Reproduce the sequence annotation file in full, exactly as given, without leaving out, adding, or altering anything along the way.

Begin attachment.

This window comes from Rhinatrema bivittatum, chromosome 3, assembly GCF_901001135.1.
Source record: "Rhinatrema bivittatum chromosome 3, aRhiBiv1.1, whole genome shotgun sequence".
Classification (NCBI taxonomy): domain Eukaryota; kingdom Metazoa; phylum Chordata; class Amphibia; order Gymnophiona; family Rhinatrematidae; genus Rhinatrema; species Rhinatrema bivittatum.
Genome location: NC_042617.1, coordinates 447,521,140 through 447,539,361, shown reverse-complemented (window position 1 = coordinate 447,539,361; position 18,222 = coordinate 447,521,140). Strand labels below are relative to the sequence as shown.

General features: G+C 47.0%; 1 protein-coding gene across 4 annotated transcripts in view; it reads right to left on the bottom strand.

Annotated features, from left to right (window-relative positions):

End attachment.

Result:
This window comes from Rhinatrema bivittatum, chromosome 3, assembly GCF_901001135.1.
Source record: "Rhinatrema bivittatum chromosome 3, aRhiBiv1.1, whole genome shotgun sequence".
Classification (NCBI taxonomy): domain Eukaryota; kingdom Metazoa; phylum Chordata; class Amphibia; order Gymnophiona; family Rhinatrematidae; genus Rhinatrema; species Rhinatrema bivittatum.
Genome location: NC_042617.1, coordinates 447,521,140 through 447,539,361, shown reverse-complemented (window position 1 = coordinate 447,539,361; position 18,222 = coordinate 447,521,140). Strand labels below are relative to the sequence as shown.

General features: G+C 47.0%; 1 protein-coding gene across 4 annotated transcripts in view; it reads right to left on the bottom strand.

Annotated features, from left to right (window-relative positions):